Growing Black Currants
BLACK CURRANTS are important because they contain more Vitamin C than any other British fruit. They prefer a heavyand will put up with bad drainage conditions better than any other fruit.
TYPE AND AGE OF BUSHES
It is important to buy clean black currant bushes that have been given the Ministry of Agriculture’s certificate of health. Buy strong-growing two-year-olds carrying from two to four young branches.
The bushes may last for 20 years provided the big bud mite is controlled and the virus known as reversion kept away.
Plant on an open site in November or early December if possible. Planting can be done later than this—in fact, right through to late February, but by this time the soil is cold and the roots are not able to make an early start. Plant in rows 6 ft. apart, allowing 5 ft. between the bushes. This method of planting gives the heaviest yields per acre of ground.
If the soil is heavy clay, after planting apply a top dressing of well-rottedor dung at the rate of one barrow-load to a 6-yd. row. With light or sandy soils dig the manure in during October or November when the ground is being prepared and give a mulch in spring.
In the May following planting, cover the whole of the ground where the black currants are growing with old straw up to 1 ft. deep, or sedge peat 2 in. deep. This will obviate cultivation which might damage the shallow-rooting bushes and will, at the same time, conserve moisture. Do not remove the straw in the winter, but if much of it has been pulled into the ground by worms, add more straw in the spring to maintain the depth of 1 ft.
Each year, about the middle of February, apply hoof and horn meal all over the straw or sedge peat at the rate of 3 oz. per sq. yd. Distribute this evenly and let it be washed in by the rain. If the soil is light and sandy, apply wood ash as well at the rate of 8 oz. per sq. yd. or sulphate of potash at 2 oz. per sq. yd. every three or four years.
Pruning and Propagating Black Currant Bushes
If the black currant bushes are planted in November, cut down to within 2 in. of the ground in February. When planted later than November, prune in March. The one-year-old healthy shoots that are cut off can be used asfor raising new bushes.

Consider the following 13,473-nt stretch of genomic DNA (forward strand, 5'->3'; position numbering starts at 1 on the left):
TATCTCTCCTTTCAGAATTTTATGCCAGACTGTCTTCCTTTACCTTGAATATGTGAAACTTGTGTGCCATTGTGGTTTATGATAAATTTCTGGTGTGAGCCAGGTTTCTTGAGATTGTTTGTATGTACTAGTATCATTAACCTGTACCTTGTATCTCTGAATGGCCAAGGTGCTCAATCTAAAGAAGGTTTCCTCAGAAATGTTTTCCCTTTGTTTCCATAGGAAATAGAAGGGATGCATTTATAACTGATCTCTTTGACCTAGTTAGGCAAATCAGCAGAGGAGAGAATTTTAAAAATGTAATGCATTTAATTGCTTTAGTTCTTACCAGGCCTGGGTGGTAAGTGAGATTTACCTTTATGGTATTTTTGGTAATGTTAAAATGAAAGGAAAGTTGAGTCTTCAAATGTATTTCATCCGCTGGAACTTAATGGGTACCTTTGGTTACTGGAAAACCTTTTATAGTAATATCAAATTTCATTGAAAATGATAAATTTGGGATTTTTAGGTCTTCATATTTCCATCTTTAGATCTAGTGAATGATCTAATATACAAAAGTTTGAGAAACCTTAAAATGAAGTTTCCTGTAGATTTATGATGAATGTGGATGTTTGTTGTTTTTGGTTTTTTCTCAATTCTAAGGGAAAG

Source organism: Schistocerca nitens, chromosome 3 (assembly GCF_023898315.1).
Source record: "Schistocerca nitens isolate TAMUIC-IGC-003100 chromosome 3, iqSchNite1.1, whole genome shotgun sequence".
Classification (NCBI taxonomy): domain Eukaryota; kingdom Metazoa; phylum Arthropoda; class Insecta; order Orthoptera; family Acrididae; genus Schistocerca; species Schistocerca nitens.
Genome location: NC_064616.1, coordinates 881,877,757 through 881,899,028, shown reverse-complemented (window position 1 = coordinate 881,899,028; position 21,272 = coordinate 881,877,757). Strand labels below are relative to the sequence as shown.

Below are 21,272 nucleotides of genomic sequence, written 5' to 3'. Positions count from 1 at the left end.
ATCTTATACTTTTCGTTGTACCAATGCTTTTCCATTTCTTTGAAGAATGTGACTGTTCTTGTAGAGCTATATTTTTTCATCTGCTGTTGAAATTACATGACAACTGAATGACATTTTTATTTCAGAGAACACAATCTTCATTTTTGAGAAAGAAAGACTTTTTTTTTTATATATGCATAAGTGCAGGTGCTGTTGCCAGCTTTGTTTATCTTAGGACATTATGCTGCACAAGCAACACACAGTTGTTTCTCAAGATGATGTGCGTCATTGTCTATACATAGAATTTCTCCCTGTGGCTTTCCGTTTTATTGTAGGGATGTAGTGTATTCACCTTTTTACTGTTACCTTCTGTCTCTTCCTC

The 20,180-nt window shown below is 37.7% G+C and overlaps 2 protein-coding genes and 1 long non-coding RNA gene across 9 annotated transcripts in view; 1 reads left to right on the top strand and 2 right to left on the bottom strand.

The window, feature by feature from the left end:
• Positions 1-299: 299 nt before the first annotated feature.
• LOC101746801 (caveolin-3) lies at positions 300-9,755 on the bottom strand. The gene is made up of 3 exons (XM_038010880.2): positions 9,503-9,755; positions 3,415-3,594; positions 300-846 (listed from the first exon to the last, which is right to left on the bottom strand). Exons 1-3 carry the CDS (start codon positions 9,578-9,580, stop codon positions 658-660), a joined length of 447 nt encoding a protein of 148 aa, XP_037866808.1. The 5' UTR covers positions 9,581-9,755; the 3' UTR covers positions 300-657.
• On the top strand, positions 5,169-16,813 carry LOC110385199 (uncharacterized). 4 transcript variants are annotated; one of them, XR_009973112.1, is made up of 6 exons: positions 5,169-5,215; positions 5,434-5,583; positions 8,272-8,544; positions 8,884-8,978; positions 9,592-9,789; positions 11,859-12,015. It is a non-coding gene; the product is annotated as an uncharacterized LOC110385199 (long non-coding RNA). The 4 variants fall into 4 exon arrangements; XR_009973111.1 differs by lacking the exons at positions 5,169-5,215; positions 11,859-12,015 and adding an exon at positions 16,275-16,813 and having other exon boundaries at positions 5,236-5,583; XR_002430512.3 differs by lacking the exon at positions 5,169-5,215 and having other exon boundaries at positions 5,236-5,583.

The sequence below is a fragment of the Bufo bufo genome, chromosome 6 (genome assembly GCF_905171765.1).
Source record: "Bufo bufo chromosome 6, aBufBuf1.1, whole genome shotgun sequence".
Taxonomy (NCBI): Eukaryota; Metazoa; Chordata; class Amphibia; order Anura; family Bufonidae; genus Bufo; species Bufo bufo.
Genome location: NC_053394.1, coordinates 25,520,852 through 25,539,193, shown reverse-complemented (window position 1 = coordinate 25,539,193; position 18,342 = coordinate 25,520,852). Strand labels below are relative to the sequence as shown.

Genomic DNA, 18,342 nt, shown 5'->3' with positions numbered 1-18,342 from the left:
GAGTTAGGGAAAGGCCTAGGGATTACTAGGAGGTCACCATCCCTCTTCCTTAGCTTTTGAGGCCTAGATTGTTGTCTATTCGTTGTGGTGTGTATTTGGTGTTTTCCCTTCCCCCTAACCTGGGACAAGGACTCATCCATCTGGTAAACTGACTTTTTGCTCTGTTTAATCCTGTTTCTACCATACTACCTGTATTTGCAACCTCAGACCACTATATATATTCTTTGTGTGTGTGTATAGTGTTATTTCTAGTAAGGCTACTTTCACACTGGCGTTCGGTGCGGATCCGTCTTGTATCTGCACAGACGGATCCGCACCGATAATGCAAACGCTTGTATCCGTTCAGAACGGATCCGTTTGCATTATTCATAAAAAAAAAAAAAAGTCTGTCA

As the bulk of the fruit is borne on wood produced the previous year, the general rule is to cut out the old wood and retain the new. Very little pruning, if any, is necessary in the second and third years, but thereafter remove one-third of each black currant bush each winter, immediately the leaves have fallen. Cut out the oldest wood, starting with branches that are drooping down to the soil. Then remove one in the centre of the bush. After the sixth year, the pruning may be reduced once more by cutting out only, say, one-sixth of each bush, keeping the bushes upright and easy to pick.
Blackcurrants can be cut at any point, for there seem to be numerous tiny buds which break out into growth quite happily when encouraged to do so.
It is quite easy to increase a stock of black currants by using 9-in. Long cuttings of young, healthy wood. Prepare these cuttings by making a cut with a sharp knife just below a bud at the base of each cutting.
Dig a V-shaped trench 8 in. deep with one upright side. Lay the cuttings upright 4 in. apart against this straight side, leaving l in. of each cutting peeping above soil level.
Put the soil back into the trench and tread down well.
Cuttings that are inserted in November or December should be left in position until the following autumn when the plants may be lifted and planted out where they are to grow.
Wild bees, small flies and other insects are useful for pollinating black currants in cool weather, and hive bees are useful in warm weather.
The flowers can be protected from wind if the bushes are tied into the shape of a cone during the spring.
Black currants start to turn black a week or so before they are ripe. Be sure to wait until they are fully ripe before harvesting, but always pick the berries on their stalks and, if possible, on a dry day, before they begin to split.